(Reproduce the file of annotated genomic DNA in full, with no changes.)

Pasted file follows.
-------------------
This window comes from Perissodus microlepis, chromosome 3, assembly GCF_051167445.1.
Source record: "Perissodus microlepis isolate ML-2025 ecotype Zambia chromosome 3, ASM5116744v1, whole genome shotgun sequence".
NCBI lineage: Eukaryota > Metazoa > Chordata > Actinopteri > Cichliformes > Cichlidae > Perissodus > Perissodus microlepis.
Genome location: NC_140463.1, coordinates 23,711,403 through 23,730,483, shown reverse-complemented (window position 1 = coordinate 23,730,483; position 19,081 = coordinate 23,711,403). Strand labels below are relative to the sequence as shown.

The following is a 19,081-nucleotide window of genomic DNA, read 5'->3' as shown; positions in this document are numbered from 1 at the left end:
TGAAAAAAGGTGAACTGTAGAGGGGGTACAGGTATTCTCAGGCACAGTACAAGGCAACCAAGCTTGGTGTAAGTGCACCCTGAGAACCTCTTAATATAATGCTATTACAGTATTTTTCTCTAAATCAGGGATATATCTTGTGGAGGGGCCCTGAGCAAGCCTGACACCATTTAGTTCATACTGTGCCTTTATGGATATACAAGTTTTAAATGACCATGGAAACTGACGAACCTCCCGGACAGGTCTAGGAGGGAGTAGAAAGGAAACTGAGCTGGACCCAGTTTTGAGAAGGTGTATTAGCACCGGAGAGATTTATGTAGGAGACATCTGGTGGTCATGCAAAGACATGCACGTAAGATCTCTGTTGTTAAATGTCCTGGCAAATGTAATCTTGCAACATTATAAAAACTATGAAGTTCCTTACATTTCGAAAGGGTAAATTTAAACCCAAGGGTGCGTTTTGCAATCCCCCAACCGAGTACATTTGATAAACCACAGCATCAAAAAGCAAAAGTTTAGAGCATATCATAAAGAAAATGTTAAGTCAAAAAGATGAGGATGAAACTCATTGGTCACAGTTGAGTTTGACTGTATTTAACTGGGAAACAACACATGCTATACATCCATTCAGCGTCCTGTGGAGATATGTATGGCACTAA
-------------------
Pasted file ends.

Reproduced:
This window comes from Perissodus microlepis, chromosome 3, assembly GCF_051167445.1.
Source record: "Perissodus microlepis isolate ML-2025 ecotype Zambia chromosome 3, ASM5116744v1, whole genome shotgun sequence".
NCBI lineage: Eukaryota > Metazoa > Chordata > Actinopteri > Cichliformes > Cichlidae > Perissodus > Perissodus microlepis.
Genome location: NC_140463.1, coordinates 23,711,403 through 23,730,483, shown reverse-complemented (window position 1 = coordinate 23,730,483; position 19,081 = coordinate 23,711,403). Strand labels below are relative to the sequence as shown.

The following is a 19,081-nucleotide window of genomic DNA, read 5'->3' as shown; positions in this document are numbered from 1 at the left end:
TGAAAAAAGGTGAACTGTAGAGGGGGTACAGGTATTCTCAGGCACAGTACAAGGCAACCAAGCTTGGTGTAAGTGCACCCTGAGAACCTCTTAATATAATGCTATTACAGTATTTTTCTCTAAATCAGGGATATATCTTGTGGAGGGGCCCTGAGCAAGCCTGACACCATTTAGTTCATACTGTGCCTTTATGGATATACAAGTTTTAAATGACCATGGAAACTGACGAACCTCCCGGACAGGTCTAGGAGGGAGTAGAAAGGAAACTGAGCTGGACCCAGTTTTGAGAAGGTGTATTAGCACCGGAGAGATTTATGTAGGAGACATCTGGTGGTCATGCAAAGACATGCACGTAAGATCTCTGTTGTTAAATGTCCTGGCAAATGTAATCTTGCAACATTATAAAAACTATGAAGTTCCTTACATTTCGAAAGGGTAAATTTAAACCCAAGGGTGCGTTTTGCAATCCCCCAACCGAGTACATTTGATAAACCACAGCATCAAAAAGCAAAAGTTTAGAGCATATCATAAAGAAAATGTTAAGTCAAAAAGATGAGGATGAAACTCATTGGTCACAGTTGAGTTTGACTGTATTTAACTGGGAAACAACACATGCTATACATCCATTCAGCGTCCTGTGGAGATATGTATGGCACTAA